Lawyers react to Lammy's plan.
Labour will require every lawyer working in a City firm to provide 35 hours of pro bono work a year in order for it to qualify for government contracts, the party has said at its annual conference this week.
David Lammy, the Shadow Secretary of State for Justice and Shadow Lord Chancellor, told attendees that it had been "another year of widening inequality" in which City law firms had made "billions in profit while low-paid workers see their tax bill rise and wages fall".
Having demonised City law, the Doughty Street tenant announced that a Labour government would introduce a "new national pro-bono service" to "support those who can’t afford legal advice and are ineligible for legal aid".
Labour explained that City firms would only be considered for government contracts if they provided at least 35 hours of pro bono legal services, per lawyer, per year.
The plan achieved the impossible by uniting corporate lawyers and Legal Aid lawyers, who dismissed the proposal as unworkable and misguided.
Mira Hammad, a barrister at Garden Court North, said it was a "terrible idea" for increasing access to justice which showed "complete contempt for the specialist skills and knowledge of lawyers working in legal aid sectors". Pro bono advice from lawyers "who don't understand the area can do more harm than good", she said.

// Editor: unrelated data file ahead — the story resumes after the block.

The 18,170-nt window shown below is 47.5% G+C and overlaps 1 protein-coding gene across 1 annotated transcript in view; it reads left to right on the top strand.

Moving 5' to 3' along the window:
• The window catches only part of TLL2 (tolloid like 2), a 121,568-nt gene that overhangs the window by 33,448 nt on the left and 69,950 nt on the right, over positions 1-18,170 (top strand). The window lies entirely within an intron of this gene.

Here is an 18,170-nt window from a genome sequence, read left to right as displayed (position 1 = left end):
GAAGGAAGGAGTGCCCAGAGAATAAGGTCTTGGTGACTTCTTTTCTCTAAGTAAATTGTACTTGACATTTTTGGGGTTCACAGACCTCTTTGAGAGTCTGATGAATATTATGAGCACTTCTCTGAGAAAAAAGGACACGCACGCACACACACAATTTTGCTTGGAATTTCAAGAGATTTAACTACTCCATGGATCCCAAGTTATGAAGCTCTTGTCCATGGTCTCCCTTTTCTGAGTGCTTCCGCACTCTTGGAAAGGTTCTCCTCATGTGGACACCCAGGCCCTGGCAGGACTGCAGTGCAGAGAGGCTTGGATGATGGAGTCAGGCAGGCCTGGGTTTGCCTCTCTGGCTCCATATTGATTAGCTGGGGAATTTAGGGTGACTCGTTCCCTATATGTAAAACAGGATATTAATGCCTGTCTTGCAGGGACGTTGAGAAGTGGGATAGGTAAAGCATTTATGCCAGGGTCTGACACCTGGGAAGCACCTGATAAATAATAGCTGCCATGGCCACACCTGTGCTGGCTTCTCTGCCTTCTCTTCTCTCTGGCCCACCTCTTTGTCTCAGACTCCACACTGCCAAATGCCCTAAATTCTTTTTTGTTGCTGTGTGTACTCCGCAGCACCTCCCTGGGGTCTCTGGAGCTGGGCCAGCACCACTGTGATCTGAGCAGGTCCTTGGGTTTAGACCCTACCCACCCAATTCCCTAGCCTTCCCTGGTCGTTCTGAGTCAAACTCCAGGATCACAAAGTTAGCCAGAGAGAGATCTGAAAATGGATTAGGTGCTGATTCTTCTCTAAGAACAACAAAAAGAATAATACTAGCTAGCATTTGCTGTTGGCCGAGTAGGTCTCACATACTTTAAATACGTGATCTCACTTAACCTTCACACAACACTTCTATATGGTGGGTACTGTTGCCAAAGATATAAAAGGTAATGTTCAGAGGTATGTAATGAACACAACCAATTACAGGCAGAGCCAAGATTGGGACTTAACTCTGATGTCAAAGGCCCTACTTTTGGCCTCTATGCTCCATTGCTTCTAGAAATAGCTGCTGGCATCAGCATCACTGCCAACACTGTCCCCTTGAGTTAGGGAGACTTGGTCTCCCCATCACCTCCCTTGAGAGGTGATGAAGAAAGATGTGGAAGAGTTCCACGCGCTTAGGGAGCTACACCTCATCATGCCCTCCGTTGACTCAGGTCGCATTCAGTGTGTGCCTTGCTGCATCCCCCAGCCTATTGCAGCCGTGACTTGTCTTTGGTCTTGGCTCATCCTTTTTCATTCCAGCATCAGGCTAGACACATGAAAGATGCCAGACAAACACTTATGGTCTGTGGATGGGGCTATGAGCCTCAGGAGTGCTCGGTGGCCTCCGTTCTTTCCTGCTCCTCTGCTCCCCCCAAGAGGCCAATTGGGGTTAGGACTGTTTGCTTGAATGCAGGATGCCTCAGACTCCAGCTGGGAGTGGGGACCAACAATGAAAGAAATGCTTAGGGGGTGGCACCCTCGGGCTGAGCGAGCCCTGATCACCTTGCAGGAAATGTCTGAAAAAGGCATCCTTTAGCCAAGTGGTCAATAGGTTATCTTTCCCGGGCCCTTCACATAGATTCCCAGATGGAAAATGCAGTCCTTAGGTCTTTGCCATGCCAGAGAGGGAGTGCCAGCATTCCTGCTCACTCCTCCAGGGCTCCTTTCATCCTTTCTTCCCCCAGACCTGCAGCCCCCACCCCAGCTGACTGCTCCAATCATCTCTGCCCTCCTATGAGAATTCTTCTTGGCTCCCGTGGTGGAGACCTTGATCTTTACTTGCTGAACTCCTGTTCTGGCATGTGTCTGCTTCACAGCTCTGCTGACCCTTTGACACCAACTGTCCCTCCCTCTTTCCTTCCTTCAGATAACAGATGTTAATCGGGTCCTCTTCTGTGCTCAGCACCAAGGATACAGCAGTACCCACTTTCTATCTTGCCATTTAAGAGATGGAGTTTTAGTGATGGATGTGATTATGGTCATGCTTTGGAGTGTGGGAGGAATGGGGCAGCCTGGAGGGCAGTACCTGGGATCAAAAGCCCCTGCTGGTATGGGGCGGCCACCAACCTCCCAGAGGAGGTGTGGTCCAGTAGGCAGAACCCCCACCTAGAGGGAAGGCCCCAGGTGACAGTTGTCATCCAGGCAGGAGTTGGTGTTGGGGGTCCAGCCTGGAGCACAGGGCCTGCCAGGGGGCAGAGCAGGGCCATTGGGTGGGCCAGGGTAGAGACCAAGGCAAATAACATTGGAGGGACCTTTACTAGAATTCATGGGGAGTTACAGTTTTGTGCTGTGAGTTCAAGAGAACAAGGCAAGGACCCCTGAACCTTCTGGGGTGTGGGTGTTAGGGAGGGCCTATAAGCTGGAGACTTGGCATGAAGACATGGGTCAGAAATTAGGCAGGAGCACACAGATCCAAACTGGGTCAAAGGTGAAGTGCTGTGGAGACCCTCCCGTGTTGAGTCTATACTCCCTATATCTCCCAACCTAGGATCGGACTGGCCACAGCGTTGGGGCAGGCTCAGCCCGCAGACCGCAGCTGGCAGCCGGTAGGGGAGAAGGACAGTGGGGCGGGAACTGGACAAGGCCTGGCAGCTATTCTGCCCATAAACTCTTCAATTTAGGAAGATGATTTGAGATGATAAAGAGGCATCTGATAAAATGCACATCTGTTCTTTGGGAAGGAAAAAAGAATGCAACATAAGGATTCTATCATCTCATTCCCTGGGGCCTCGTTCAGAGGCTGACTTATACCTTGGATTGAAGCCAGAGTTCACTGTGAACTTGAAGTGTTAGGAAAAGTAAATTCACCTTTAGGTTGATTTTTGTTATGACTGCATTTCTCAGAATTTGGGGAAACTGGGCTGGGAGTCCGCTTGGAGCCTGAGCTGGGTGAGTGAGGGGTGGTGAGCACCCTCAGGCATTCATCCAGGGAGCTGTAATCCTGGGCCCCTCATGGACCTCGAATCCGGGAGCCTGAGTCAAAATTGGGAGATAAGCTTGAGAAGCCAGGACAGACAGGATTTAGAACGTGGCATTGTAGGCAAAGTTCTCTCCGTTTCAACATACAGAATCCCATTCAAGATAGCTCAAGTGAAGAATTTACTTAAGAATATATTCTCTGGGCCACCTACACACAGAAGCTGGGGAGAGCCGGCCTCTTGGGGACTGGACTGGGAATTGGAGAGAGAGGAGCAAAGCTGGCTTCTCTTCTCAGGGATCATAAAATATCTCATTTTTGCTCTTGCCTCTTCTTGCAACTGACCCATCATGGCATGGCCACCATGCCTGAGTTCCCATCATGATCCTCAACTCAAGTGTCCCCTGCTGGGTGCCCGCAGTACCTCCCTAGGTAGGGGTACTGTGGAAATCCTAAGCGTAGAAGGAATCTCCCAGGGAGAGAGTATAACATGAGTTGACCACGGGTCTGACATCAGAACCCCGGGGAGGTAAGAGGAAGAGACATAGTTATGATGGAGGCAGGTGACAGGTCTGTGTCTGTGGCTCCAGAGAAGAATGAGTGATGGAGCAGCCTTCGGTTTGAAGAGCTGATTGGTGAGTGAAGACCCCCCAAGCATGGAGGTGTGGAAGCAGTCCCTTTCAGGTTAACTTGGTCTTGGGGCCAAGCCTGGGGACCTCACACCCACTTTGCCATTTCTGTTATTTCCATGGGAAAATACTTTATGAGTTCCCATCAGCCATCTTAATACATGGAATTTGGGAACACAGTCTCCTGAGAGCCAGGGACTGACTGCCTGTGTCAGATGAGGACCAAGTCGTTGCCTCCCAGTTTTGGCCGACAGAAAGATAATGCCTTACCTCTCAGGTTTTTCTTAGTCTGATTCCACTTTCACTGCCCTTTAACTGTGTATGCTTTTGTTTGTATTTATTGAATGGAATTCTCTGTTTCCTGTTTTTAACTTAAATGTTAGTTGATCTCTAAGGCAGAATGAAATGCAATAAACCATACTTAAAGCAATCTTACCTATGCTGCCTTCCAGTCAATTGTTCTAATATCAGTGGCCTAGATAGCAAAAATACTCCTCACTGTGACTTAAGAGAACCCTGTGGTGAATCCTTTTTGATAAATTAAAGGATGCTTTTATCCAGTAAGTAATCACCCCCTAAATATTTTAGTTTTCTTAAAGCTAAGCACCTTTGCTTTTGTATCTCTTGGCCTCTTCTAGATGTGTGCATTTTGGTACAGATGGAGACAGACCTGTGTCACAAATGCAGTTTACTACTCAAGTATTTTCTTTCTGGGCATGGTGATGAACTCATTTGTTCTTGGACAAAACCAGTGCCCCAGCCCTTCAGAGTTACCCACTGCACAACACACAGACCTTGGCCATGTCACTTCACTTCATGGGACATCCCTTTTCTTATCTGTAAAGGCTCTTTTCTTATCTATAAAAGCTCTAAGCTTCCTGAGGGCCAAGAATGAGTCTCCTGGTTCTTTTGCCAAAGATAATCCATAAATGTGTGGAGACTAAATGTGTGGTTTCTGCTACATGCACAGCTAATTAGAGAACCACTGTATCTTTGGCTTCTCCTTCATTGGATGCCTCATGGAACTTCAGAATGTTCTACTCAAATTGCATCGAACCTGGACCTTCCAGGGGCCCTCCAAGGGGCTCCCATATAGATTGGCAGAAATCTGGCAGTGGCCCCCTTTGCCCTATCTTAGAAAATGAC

Asylum and immigration lawyer Alasdair Mackenzie agreed that giving time for free to people who can’t afford legal advice "isn’t a bad thing as such", but it would not be necessary "if we had a functioning legal aid system". Lammy's plan "seems to exchange a right to properly funded access to justice for Victorian-style charity handed out by the rich", he said.
Others pointed out that treating people as loss leaders might not benefit them. "Imagine being the client represented by a lawyer forced to deal with your case in order to bring in more lucrative work for the firm", said one commenter.
City lawyers agreed that Lammy's proposal betrayed a lack of appreciation of the complexities of Legal Aid-related work. "Jesus, the idea of city lawyers working on criminal cases", said a poster on the RollOnFriday discussion board: "horrifying".
Labour's policy also appeared to overlook the financial ramifications for its external advisors. A City firm of 1,000 solicitors all swapping 35 hours of work charged at £200 an hour for unbillable pro bono time would cost it £7 million a year. Unless a firm compels its lawyers to rack up Lammy's pro bono contribution in addition to their existing workloads, shutters its current pro bono projects, or increases its rates, the cost of winning the government's contract might outweigh the benefits.
The Labour party did not respond to a request for comment.